TO describe Reamde as fun would be akin to describing murder as “a little bit of mischief”. This, Neal Stephenson’s 13th novel, is literary haute couture; it’s smart, it’s edgy, it’s mind-bendingly layered, and it has a complexity that will make you weep. Whether said weeping will be from joy or frustration is debatable, but rest assured — there will be tears.
There is one really fundamental difference between Reamde and Stephenson’s earlier works. Canonical as they are, Snow Crash, Cryptonomicon and The Diamond Age are all very much ‘niche’ publications: their appeal is primarily to sci-fi aficionados. The Baroque Cycle on the other hand, steps far out of sci-fi into the realms of speculative fiction/alternate history, but is still dense and sometimes painful to read. Reamde, however, is immensely accessible, even to those of us who may still be Luddites. That said, devout Stephenson fans — those people who are constantly thrilled by his erudition and scope — will probably also love Reamde, which is in many ways a pre-cursor to his earlier cyberpunk novels.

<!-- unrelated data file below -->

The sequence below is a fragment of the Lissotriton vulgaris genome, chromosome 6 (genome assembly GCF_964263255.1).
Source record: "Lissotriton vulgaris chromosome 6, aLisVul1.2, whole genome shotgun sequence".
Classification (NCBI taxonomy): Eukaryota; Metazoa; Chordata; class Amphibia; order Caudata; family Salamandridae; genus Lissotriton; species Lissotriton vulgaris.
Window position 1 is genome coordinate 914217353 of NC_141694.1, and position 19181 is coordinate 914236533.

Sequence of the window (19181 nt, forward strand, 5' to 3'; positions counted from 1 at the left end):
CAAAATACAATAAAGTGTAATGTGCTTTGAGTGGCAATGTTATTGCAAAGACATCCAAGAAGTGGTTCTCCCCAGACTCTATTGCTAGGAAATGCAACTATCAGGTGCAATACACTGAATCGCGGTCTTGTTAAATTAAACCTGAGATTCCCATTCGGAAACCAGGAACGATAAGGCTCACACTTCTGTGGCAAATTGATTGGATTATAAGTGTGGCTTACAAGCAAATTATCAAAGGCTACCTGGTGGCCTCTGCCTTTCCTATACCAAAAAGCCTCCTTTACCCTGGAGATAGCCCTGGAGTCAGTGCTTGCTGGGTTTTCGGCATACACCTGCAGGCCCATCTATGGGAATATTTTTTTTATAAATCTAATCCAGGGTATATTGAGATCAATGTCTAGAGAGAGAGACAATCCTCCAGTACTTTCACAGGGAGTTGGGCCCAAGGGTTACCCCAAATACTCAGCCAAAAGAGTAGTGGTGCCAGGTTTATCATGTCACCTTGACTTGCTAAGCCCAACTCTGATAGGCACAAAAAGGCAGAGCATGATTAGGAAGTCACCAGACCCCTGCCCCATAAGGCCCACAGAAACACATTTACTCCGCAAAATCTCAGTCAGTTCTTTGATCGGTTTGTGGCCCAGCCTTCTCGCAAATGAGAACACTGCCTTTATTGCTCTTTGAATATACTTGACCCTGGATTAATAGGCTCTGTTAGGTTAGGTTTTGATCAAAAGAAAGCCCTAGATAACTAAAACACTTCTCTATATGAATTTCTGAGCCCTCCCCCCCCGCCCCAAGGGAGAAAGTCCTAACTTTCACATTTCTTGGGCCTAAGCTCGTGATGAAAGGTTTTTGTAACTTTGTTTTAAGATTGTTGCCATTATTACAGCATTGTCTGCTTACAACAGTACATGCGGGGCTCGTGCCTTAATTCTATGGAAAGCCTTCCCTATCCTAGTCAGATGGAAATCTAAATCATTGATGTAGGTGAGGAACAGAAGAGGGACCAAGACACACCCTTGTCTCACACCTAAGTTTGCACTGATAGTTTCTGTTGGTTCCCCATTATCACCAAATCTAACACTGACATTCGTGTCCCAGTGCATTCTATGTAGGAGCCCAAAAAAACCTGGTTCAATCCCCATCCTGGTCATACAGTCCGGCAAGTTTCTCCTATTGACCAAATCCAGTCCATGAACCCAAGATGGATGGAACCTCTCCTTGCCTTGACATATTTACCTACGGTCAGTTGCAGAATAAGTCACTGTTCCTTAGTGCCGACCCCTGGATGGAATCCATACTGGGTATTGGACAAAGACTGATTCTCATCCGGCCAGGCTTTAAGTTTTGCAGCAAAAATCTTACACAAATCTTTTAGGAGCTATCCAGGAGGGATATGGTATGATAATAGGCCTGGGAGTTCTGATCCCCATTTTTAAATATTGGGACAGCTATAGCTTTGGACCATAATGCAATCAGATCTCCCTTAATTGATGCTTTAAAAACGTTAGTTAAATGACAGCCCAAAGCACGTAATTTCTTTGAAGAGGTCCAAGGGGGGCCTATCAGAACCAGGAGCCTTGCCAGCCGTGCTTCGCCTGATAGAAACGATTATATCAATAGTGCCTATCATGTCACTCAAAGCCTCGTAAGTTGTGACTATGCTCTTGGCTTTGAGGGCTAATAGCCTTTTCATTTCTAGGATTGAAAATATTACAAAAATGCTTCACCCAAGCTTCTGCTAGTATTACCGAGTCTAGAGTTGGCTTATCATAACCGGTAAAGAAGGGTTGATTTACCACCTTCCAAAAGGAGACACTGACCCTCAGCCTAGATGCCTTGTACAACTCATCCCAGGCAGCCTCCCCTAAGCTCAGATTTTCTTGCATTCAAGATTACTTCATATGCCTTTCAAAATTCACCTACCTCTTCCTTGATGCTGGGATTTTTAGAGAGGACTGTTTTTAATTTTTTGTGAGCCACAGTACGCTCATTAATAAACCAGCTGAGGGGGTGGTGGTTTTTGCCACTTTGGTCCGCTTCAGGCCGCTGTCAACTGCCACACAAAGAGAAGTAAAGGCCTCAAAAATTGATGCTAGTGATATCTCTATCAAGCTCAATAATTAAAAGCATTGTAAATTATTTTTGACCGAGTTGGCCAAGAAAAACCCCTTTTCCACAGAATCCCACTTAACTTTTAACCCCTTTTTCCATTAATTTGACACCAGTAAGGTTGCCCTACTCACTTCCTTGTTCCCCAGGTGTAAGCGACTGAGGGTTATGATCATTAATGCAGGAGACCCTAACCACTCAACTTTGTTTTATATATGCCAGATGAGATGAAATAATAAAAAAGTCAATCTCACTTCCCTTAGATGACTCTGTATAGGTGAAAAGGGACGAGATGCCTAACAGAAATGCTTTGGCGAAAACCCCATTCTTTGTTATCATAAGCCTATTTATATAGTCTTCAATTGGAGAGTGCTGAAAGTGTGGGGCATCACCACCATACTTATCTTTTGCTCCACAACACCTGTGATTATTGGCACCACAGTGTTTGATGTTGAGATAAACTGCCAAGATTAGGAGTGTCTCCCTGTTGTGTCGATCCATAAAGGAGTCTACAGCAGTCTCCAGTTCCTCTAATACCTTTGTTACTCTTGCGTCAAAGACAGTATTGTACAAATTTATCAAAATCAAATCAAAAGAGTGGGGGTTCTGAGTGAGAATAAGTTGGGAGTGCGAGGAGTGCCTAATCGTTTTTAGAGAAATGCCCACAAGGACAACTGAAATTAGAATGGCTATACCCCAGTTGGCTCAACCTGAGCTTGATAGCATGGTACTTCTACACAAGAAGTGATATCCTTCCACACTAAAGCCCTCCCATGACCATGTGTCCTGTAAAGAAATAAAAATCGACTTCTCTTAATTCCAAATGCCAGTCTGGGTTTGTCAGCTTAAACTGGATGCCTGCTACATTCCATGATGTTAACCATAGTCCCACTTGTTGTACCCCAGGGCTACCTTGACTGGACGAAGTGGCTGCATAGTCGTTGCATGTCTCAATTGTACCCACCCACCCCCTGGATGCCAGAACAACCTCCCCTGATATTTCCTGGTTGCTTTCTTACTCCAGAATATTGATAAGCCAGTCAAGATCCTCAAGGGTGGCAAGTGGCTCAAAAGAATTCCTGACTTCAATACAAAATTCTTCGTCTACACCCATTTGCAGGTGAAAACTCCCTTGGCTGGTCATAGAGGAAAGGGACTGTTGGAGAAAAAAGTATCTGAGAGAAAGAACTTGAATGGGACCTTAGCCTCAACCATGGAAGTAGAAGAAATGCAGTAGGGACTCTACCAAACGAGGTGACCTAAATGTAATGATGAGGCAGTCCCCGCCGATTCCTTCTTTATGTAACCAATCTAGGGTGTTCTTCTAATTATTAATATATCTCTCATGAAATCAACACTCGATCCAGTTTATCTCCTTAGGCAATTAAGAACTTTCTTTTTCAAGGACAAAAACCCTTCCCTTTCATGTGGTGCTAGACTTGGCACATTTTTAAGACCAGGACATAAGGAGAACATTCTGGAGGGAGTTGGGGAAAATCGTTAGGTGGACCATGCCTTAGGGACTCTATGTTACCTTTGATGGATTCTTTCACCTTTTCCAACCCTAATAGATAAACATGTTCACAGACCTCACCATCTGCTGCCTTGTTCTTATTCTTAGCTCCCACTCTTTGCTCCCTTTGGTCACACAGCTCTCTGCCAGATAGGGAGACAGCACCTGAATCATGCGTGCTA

The plot of Reamde is particularly ridiculous at first glance: Richard Forthrast, a former marijuana smuggler, founds a Fortune 500 mega-corporation based on a virtual gaming world called T’Rain that is the basis for an entire shadow economy; real-life gamers wind up treating it as a full-time job, “farming” gold pieces and developing virtual characters from within the game to sell for actual real-life currency and thereby earning a living. As the novel begins, Richard has hired Zula, an Eritrean orphan who is his adopted niece, whose boyfriend, Peter, is involved in selling stolen credit card information. The buyer of said information is an associate of the Russian mafia, and during the data transfer, finds his computer system — and by extension, those of his criminal cohorts — compromised by a virus, “Reamde”, that is the brainchild of a Chinese T’Rain player. In an effort to recover the virus — rather than pay the $73 worth of T’Rain’s virtual currency in ransom — the Russians kidnap Zula and Peter, along with a Hungarian hacker, and fly to Xiamen in China to locate and eliminate the hacker.